Author Affiliations: Department of Dermatology, New York University Langone Medical Center, New York, New York.
Background Morbihan disease (MD) is characterized by persistent erythema and solid edema of the upper two-thirds of the face. It is generally regarded as a late-stage complication of rosacea, although its etiology is poorly understood. The standard therapeutic management includes systemic anti-inflammatory medications; however, the clinical response, if any, is often unsatisfactory. We review the current challenges and a promising new option for the treatment of MD.
Observations Five cases of MD were treated with long-term (>6 months; mean, 16 months) oral isotretinoin, with documented nonrecurrence. The mean sustained daily dose was 60 mg/d (range, 40-80 mg/d), and the mean cumulative dose was approximately 285 mg/kg (range, 170-491 mg/kg). The total treatment period ranged from 10 to 24 months, with a mean disease-free follow-up period of 9 months (range, 1-24 months). A substantial clinical improvement was not noted until 6 months of treatment in all 5 cases.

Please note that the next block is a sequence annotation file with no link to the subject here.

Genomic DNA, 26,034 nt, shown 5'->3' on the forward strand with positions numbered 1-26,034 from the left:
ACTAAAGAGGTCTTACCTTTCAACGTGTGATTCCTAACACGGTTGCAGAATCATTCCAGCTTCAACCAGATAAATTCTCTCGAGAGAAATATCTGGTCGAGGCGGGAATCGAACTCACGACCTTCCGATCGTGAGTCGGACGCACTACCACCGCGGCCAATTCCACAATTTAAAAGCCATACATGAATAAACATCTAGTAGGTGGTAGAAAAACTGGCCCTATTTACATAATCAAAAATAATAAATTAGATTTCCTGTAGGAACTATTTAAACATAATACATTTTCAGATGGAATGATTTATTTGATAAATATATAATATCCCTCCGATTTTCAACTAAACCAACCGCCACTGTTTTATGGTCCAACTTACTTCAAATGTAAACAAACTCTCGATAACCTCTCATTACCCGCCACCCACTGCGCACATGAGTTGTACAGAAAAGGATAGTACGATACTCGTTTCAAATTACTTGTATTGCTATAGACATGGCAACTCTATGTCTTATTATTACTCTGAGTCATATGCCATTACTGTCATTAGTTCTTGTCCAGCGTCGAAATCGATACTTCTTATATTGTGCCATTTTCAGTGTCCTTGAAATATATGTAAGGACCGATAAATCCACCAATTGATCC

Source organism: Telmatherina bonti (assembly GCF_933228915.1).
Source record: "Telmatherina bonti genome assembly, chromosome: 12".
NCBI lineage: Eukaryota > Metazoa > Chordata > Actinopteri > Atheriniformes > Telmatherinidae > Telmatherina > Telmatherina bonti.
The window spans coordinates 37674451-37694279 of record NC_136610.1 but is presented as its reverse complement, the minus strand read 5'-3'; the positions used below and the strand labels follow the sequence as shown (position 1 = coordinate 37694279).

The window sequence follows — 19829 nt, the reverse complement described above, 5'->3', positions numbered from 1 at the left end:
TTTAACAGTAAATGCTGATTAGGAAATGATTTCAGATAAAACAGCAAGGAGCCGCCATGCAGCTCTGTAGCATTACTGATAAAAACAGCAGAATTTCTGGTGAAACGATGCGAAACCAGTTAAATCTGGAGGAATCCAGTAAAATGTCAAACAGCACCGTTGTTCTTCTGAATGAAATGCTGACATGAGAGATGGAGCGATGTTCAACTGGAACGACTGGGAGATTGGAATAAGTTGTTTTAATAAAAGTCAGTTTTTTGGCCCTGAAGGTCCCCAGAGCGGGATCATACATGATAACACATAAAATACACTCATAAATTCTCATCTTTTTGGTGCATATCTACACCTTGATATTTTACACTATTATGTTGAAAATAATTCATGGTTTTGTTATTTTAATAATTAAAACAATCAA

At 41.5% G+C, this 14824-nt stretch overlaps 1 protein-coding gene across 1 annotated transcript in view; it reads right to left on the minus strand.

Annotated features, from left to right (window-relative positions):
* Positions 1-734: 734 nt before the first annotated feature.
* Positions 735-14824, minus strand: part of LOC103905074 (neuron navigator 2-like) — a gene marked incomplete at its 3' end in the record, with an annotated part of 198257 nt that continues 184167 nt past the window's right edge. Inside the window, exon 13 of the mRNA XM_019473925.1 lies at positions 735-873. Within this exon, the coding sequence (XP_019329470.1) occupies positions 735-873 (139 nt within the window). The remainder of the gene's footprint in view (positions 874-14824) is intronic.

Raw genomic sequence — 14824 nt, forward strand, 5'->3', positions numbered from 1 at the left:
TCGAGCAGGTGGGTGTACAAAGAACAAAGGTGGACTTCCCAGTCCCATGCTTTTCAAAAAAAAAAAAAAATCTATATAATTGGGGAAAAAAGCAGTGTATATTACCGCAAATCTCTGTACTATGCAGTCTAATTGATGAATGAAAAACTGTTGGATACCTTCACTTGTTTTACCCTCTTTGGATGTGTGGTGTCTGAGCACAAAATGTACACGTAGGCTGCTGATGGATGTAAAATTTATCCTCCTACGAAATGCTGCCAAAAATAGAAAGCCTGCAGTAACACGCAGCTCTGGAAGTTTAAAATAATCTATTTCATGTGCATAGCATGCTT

Conclusions We report 5 cases of MD that were successfully treated with long-term oral isotretinoin, with lasting results. Further research is required to better understand the pathogenesis of MD and isotretinoin's mechanism of action in this condition.
Since its first description by French dermatologist Robert Degos in 1957, Morbihan disease (MD) has remained an ambiguous entity with respect to its etiology and clinical manifestations. The word Morbihan references the French district where the condition was first reported; however, MD has gone by several other names, including rosaceous lymphedema, solid persistent facial edema, and morbus Morbihan.1- 3 We report 5 cases of MD that were successfully treated with long-term oral isotretinoin therapy along with a literature review of current options for the treatment of MD.
Morbihan disease is characterized by persistent erythema and solid edema of the upper two-thirds of the face.4 Clinical examination typically reveals firm, nonpitting edema and erythema, particularly of the forehead, glabella, eyelids, nose, and cheeks.1- 12 Facial erythema has been described as ill-defined or discrete patches or as solitary plaques.2,3,5- 7,13 Pitting edema may be evident in its early stages; however, it is believed that fibrotic induration due to recurrent inflammation gives way to the solid edema that is typical of MD.1,3 Subjective symptoms are normally minimal; however, patients with severe periorbital edema may develop disfigurement of facial contours, with subsequent visual field narrowing.1,3,4